Zero Hours Contracts for Care Assistants: Dickensian Days
Packing up some surplus crockery in old newspaper, pending a visit to the charity shop, I noticed an advert for care assistants, placed by a well known not-for-profit company operating in this part of Wales. Checking online to see if the terms and conditions were still current, I was disappointed to see that they are. It was not only the low wage, £7.45 an hour, but the fact that these are not ‘jobs’ as we used to know them. They are zero hours contracts.
Zero hours contracts are creating a casual labour force lacking any certainty of income. These workers are called in when the employer needs work done, but the employer offers nothing more than that. For the worker, it is a matter of waiting for a message, of not being able to enter into financial commitments, of not being able to plan their lives.
Zero hours contracts tell workers they are not valued for themselves, only as a means to improve the trading figures. No one should have to accept a zero hours contract, certainly not care assistants, who look after frail and ill people. They deserve proper jobs, providing a known income week after week.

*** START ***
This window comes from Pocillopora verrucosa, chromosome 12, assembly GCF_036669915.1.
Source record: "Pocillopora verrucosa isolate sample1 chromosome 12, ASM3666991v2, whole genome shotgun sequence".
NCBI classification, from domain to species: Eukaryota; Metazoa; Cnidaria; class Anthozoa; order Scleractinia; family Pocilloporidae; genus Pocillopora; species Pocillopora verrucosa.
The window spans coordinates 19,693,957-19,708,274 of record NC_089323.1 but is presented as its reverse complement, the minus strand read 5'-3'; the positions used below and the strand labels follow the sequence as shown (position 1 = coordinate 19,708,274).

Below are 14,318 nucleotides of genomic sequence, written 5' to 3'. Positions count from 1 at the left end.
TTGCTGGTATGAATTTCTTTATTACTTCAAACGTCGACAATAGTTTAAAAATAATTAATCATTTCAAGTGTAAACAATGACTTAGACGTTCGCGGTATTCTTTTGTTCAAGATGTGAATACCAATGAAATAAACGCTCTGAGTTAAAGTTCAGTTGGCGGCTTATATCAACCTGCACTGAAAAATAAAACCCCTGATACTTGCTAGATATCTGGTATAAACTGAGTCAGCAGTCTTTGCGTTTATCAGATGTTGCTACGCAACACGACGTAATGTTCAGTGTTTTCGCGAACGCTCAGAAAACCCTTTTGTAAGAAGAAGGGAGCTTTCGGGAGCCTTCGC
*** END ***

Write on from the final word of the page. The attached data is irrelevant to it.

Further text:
“Care home staff in this country are underpaid and overstretched and are afraid to report abuse in case they lose their jobs,” Mrs Pauline Slaughter is reported as saying: http://www.dailymail.co.uk/news/article-2116239/Judges-anger-accuses-Bupa-home-putting-cash-care-grandmother-90-dies-neglect.html. Mrs Slaughter’s mother Joyce Farrow died after neglect in a care home run by Bupa which, like the organisation advertising zero hours contracts in Wales, is a not-for-profit business, and thus is supposed to put the interests of its clients first.
The Big Stick approach to labour relations has flourished since Margaret Thatcher strode into 10 Downing Street in 1979, but it has created an ugly disregard for workers, which oozes into attitudes to clients and customers.
If I was on a zero hours contract, if my employer didn’t require me for several days, and my washing machine broke down and I couldn’t afford to have it mended or to buy my child’s school uniform, when I was eventually called in for a shift, my mind would not be fully on the job. It would be worrying how to repay my escalating debts.
Zero hours contracts are taking us back to a history from which we thought we had escaped. Somewhere, is there a present-day Charles Dickens to alert us to such abuse?
Pat Dodd Racher